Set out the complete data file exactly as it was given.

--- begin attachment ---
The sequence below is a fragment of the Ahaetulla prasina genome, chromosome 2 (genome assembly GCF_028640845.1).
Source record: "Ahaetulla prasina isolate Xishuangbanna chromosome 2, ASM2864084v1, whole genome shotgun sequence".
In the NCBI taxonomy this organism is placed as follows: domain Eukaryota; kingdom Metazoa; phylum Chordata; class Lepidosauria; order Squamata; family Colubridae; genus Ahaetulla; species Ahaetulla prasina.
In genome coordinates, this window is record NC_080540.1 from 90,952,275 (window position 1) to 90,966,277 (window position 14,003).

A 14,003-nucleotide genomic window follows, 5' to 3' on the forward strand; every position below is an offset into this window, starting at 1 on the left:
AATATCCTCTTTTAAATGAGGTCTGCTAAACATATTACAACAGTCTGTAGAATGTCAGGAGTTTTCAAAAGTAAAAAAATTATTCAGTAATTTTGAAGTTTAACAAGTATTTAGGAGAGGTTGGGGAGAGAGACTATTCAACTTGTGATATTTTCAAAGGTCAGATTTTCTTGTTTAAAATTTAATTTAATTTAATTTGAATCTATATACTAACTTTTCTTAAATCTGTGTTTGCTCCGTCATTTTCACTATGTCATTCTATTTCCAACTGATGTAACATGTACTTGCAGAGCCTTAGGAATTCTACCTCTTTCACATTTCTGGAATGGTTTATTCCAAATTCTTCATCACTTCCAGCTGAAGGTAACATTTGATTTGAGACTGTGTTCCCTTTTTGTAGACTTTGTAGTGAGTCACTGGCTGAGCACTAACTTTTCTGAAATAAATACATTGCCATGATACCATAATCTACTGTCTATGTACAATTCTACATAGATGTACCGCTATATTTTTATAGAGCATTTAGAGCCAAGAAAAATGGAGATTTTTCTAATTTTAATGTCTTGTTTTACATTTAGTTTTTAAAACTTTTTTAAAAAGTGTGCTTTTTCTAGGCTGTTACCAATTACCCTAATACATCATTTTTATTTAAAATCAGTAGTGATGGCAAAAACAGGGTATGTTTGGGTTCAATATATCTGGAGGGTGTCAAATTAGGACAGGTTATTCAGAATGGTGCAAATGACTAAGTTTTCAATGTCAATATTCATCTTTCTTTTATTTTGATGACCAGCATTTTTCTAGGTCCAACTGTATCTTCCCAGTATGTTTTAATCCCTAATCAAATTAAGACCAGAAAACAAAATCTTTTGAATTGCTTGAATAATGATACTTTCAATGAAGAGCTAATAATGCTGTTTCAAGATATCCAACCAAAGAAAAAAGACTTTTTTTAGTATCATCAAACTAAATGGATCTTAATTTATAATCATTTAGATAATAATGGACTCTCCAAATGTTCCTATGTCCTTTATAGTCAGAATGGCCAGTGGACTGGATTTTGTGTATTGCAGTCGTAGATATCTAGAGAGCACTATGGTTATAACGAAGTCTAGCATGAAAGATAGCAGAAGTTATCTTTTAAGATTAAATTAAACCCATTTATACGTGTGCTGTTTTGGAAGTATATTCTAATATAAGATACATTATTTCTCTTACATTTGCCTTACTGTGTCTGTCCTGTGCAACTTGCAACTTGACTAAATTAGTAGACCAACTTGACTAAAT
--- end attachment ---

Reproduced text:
The sequence below is a fragment of the Ahaetulla prasina genome, chromosome 2 (genome assembly GCF_028640845.1).
Source record: "Ahaetulla prasina isolate Xishuangbanna chromosome 2, ASM2864084v1, whole genome shotgun sequence".
In the NCBI taxonomy this organism is placed as follows: domain Eukaryota; kingdom Metazoa; phylum Chordata; class Lepidosauria; order Squamata; family Colubridae; genus Ahaetulla; species Ahaetulla prasina.
In genome coordinates, this window is record NC_080540.1 from 90,952,275 (window position 1) to 90,966,277 (window position 14,003).

A 14,003-nucleotide genomic window follows, 5' to 3' on the forward strand; every position below is an offset into this window, starting at 1 on the left:
AATATCCTCTTTTAAATGAGGTCTGCTAAACATATTACAACAGTCTGTAGAATGTCAGGAGTTTTCAAAAGTAAAAAAATTATTCAGTAATTTTGAAGTTTAACAAGTATTTAGGAGAGGTTGGGGAGAGAGACTATTCAACTTGTGATATTTTCAAAGGTCAGATTTTCTTGTTTAAAATTTAATTTAATTTAATTTGAATCTATATACTAACTTTTCTTAAATCTGTGTTTGCTCCGTCATTTTCACTATGTCATTCTATTTCCAACTGATGTAACATGTACTTGCAGAGCCTTAGGAATTCTACCTCTTTCACATTTCTGGAATGGTTTATTCCAAATTCTTCATCACTTCCAGCTGAAGGTAACATTTGATTTGAGACTGTGTTCCCTTTTTGTAGACTTTGTAGTGAGTCACTGGCTGAGCACTAACTTTTCTGAAATAAATACATTGCCATGATACCATAATCTACTGTCTATGTACAATTCTACATAGATGTACCGCTATATTTTTATAGAGCATTTAGAGCCAAGAAAAATGGAGATTTTTCTAATTTTAATGTCTTGTTTTACATTTAGTTTTTAAAACTTTTTTAAAAAGTGTGCTTTTTCTAGGCTGTTACCAATTACCCTAATACATCATTTTTATTTAAAATCAGTAGTGATGGCAAAAACAGGGTATGTTTGGGTTCAATATATCTGGAGGGTGTCAAATTAGGACAGGTTATTCAGAATGGTGCAAATGACTAAGTTTTCAATGTCAATATTCATCTTTCTTTTATTTTGATGACCAGCATTTTTCTAGGTCCAACTGTATCTTCCCAGTATGTTTTAATCCCTAATCAAATTAAGACCAGAAAACAAAATCTTTTGAATTGCTTGAATAATGATACTTTCAATGAAGAGCTAATAATGCTGTTTCAAGATATCCAACCAAAGAAAAAAGACTTTTTTTAGTATCATCAAACTAAATGGATCTTAATTTATAATCATTTAGATAATAATGGACTCTCCAAATGTTCCTATGTCCTTTATAGTCAGAATGGCCAGTGGACTGGATTTTGTGTATTGCAGTCGTAGATATCTAGAGAGCACTATGGTTATAACGAAGTCTAGCATGAAAGATAGCAGAAGTTATCTTTTAAGATTAAATTAAACCCATTTATACGTGTGCTGTTTTGGAAGTATATTCTAATATAAGATACATTATTTCTCTTACATTTGCCTTACTGTGTCTGTCCTGTGCAACTTGCAACTTGACTAAATTAGTAGACCAACTTGACTAAAT